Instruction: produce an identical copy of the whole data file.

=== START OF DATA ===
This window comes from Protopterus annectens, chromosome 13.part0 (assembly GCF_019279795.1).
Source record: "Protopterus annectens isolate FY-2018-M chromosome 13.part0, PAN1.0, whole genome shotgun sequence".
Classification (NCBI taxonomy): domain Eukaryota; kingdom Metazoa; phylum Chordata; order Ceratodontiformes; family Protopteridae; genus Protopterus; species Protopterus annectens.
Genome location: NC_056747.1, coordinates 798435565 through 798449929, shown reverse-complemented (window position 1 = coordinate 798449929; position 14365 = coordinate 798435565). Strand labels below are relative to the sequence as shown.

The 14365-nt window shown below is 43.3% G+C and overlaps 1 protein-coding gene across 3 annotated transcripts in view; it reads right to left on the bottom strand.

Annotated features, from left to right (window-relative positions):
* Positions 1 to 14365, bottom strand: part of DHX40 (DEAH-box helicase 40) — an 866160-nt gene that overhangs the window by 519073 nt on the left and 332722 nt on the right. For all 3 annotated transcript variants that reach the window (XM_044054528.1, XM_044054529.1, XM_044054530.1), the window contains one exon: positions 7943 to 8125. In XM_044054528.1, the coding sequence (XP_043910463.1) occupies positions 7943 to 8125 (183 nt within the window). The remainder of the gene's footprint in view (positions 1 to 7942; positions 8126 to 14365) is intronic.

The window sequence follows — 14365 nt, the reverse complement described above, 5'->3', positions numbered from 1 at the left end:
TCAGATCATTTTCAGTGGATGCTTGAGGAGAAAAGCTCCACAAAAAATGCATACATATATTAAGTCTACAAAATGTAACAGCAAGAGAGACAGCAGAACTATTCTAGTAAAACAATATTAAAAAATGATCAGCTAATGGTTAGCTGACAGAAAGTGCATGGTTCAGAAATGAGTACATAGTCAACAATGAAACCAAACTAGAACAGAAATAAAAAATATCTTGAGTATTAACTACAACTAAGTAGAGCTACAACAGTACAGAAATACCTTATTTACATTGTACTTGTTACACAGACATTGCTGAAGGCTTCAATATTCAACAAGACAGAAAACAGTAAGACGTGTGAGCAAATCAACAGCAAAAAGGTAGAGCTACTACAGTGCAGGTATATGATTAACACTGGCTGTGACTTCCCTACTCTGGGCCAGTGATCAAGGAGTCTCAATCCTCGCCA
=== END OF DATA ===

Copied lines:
This window comes from Protopterus annectens, chromosome 13.part0 (assembly GCF_019279795.1).
Source record: "Protopterus annectens isolate FY-2018-M chromosome 13.part0, PAN1.0, whole genome shotgun sequence".
Classification (NCBI taxonomy): domain Eukaryota; kingdom Metazoa; phylum Chordata; order Ceratodontiformes; family Protopteridae; genus Protopterus; species Protopterus annectens.
Genome location: NC_056747.1, coordinates 798435565 through 798449929, shown reverse-complemented (window position 1 = coordinate 798449929; position 14365 = coordinate 798435565). Strand labels below are relative to the sequence as shown.

The 14365-nt window shown below is 43.3% G+C and overlaps 1 protein-coding gene across 3 annotated transcripts in view; it reads right to left on the bottom strand.

Annotated features, from left to right (window-relative positions):
* Positions 1 to 14365, bottom strand: part of DHX40 (DEAH-box helicase 40) — an 866160-nt gene that overhangs the window by 519073 nt on the left and 332722 nt on the right. For all 3 annotated transcript variants that reach the window (XM_044054528.1, XM_044054529.1, XM_044054530.1), the window contains one exon: positions 7943 to 8125. In XM_044054528.1, the coding sequence (XP_043910463.1) occupies positions 7943 to 8125 (183 nt within the window). The remainder of the gene's footprint in view (positions 1 to 7942; positions 8126 to 14365) is intronic.

The window sequence follows — 14365 nt, the reverse complement described above, 5'->3', positions numbered from 1 at the left end:
TCAGATCATTTTCAGTGGATGCTTGAGGAGAAAAGCTCCACAAAAAATGCATACATATATTAAGTCTACAAAATGTAACAGCAAGAGAGACAGCAGAACTATTCTAGTAAAACAATATTAAAAAATGATCAGCTAATGGTTAGCTGACAGAAAGTGCATGGTTCAGAAATGAGTACATAGTCAACAATGAAACCAAACTAGAACAGAAATAAAAAATATCTTGAGTATTAACTACAACTAAGTAGAGCTACAACAGTACAGAAATACCTTATTTACATTGTACTTGTTACACAGACATTGCTGAAGGCTTCAATATTCAACAAGACAGAAAACAGTAAGACGTGTGAGCAAATCAACAGCAAAAAGGTAGAGCTACTACAGTGCAGGTATATGATTAACACTGGCTGTGACTTCCCTACTCTGGGCCAGTGATCAAGGAGTCTCAATCCTCGCCA